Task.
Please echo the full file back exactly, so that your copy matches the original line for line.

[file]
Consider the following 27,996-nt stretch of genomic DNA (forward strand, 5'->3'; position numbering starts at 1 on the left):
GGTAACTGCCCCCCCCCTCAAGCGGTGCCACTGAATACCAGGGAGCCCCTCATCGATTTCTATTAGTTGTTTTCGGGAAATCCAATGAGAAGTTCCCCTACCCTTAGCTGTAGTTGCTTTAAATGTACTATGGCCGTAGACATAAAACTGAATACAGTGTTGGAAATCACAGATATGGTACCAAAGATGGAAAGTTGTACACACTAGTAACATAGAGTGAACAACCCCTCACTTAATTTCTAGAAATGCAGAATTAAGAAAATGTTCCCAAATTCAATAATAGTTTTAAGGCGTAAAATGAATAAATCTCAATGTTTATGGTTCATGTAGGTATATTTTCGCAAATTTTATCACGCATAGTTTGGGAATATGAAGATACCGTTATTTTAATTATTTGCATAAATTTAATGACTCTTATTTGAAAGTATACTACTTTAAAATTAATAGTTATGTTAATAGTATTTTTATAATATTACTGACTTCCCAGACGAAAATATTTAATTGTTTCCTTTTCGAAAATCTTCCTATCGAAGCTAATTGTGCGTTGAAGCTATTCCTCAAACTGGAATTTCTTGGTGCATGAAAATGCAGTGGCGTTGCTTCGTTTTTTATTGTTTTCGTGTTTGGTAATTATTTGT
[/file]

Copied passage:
Consider the following 27,996-nt stretch of genomic DNA (forward strand, 5'->3'; position numbering starts at 1 on the left):
GGTAACTGCCCCCCCCCTCAAGCGGTGCCACTGAATACCAGGGAGCCCCTCATCGATTTCTATTAGTTGTTTTCGGGAAATCCAATGAGAAGTTCCCCTACCCTTAGCTGTAGTTGCTTTAAATGTACTATGGCCGTAGACATAAAACTGAATACAGTGTTGGAAATCACAGATATGGTACCAAAGATGGAAAGTTGTACACACTAGTAACATAGAGTGAACAACCCCTCACTTAATTTCTAGAAATGCAGAATTAAGAAAATGTTCCCAAATTCAATAATAGTTTTAAGGCGTAAAATGAATAAATCTCAATGTTTATGGTTCATGTAGGTATATTTTCGCAAATTTTATCACGCATAGTTTGGGAATATGAAGATACCGTTATTTTAATTATTTGCATAAATTTAATGACTCTTATTTGAAAGTATACTACTTTAAAATTAATAGTTATGTTAATAGTATTTTTATAATATTACTGACTTCCCAGACGAAAATATTTAATTGTTTCCTTTTCGAAAATCTTCCTATCGAAGCTAATTGTGCGTTGAAGCTATTCCTCAAACTGGAATTTCTTGGTGCATGAAAATGCAGTGGCGTTGCTTCGTTTTTTATTGTTTTCGTGTTTGGTAATTATTTGT